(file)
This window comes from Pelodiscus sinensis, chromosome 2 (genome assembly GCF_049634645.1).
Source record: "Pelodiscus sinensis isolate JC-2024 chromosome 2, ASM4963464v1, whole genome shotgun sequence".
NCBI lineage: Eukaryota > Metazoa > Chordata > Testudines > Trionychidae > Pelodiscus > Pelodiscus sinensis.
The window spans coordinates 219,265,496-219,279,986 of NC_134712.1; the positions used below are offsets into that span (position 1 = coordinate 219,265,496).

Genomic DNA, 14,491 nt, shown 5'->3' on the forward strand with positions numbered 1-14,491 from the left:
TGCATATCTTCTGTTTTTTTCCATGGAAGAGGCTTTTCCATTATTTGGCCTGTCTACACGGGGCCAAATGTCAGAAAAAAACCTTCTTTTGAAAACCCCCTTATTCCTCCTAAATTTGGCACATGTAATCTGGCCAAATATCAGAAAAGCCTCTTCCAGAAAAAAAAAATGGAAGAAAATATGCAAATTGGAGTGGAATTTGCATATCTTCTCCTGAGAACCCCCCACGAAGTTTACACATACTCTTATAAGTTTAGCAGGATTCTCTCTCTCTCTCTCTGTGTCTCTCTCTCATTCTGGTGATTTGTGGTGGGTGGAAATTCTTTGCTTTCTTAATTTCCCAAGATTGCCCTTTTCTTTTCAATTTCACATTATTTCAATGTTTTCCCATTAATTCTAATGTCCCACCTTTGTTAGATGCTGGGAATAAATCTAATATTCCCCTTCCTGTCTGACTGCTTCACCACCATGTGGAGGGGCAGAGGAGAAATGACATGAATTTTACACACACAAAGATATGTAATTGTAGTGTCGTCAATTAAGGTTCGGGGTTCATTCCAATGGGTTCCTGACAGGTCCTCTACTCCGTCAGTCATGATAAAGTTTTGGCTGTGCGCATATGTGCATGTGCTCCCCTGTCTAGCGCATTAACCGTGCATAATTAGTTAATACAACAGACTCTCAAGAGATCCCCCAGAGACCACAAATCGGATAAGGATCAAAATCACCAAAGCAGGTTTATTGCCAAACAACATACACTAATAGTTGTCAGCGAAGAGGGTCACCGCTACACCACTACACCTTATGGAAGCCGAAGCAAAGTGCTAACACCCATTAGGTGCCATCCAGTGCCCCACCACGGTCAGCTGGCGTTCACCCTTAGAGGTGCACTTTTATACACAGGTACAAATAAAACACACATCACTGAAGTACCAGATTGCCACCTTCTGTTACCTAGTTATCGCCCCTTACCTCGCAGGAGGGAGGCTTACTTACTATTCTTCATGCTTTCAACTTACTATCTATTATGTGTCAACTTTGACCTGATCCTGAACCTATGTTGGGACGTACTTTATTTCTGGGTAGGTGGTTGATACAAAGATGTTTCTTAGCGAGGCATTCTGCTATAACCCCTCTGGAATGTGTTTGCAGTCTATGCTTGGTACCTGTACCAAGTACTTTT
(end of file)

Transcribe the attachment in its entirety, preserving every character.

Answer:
This window comes from Pelodiscus sinensis, chromosome 2 (genome assembly GCF_049634645.1).
Source record: "Pelodiscus sinensis isolate JC-2024 chromosome 2, ASM4963464v1, whole genome shotgun sequence".
NCBI lineage: Eukaryota > Metazoa > Chordata > Testudines > Trionychidae > Pelodiscus > Pelodiscus sinensis.
The window spans coordinates 219,265,496-219,279,986 of NC_134712.1; the positions used below are offsets into that span (position 1 = coordinate 219,265,496).

Genomic DNA, 14,491 nt, shown 5'->3' on the forward strand with positions numbered 1-14,491 from the left:
TGCATATCTTCTGTTTTTTTCCATGGAAGAGGCTTTTCCATTATTTGGCCTGTCTACACGGGGCCAAATGTCAGAAAAAAACCTTCTTTTGAAAACCCCCTTATTCCTCCTAAATTTGGCACATGTAATCTGGCCAAATATCAGAAAAGCCTCTTCCAGAAAAAAAAAATGGAAGAAAATATGCAAATTGGAGTGGAATTTGCATATCTTCTCCTGAGAACCCCCCACGAAGTTTACACATACTCTTATAAGTTTAGCAGGATTCTCTCTCTCTCTCTCTGTGTCTCTCTCTCATTCTGGTGATTTGTGGTGGGTGGAAATTCTTTGCTTTCTTAATTTCCCAAGATTGCCCTTTTCTTTTCAATTTCACATTATTTCAATGTTTTCCCATTAATTCTAATGTCCCACCTTTGTTAGATGCTGGGAATAAATCTAATATTCCCCTTCCTGTCTGACTGCTTCACCACCATGTGGAGGGGCAGAGGAGAAATGACATGAATTTTACACACACAAAGATATGTAATTGTAGTGTCGTCAATTAAGGTTCGGGGTTCATTCCAATGGGTTCCTGACAGGTCCTCTACTCCGTCAGTCATGATAAAGTTTTGGCTGTGCGCATATGTGCATGTGCTCCCCTGTCTAGCGCATTAACCGTGCATAATTAGTTAATACAACAGACTCTCAAGAGATCCCCCAGAGACCACAAATCGGATAAGGATCAAAATCACCAAAGCAGGTTTATTGCCAAACAACATACACTAATAGTTGTCAGCGAAGAGGGTCACCGCTACACCACTACACCTTATGGAAGCCGAAGCAAAGTGCTAACACCCATTAGGTGCCATCCAGTGCCCCACCACGGTCAGCTGGCGTTCACCCTTAGAGGTGCACTTTTATACACAGGTACAAATAAAACACACATCACTGAAGTACCAGATTGCCACCTTCTGTTACCTAGTTATCGCCCCTTACCTCGCAGGAGGGAGGCTTACTTACTATTCTTCATGCTTTCAACTTACTATCTATTATGTGTCAACTTTGACCTGATCCTGAACCTATGTTGGGACGTACTTTATTTCTGGGTAGGTGGTTGATACAAAGATGTTTCTTAGCGAGGCATTCTGCTATAACCCCTCTGGAATGTGTTTGCAGTCTATGCTTGGTACCTGTACCAAGTACTTTT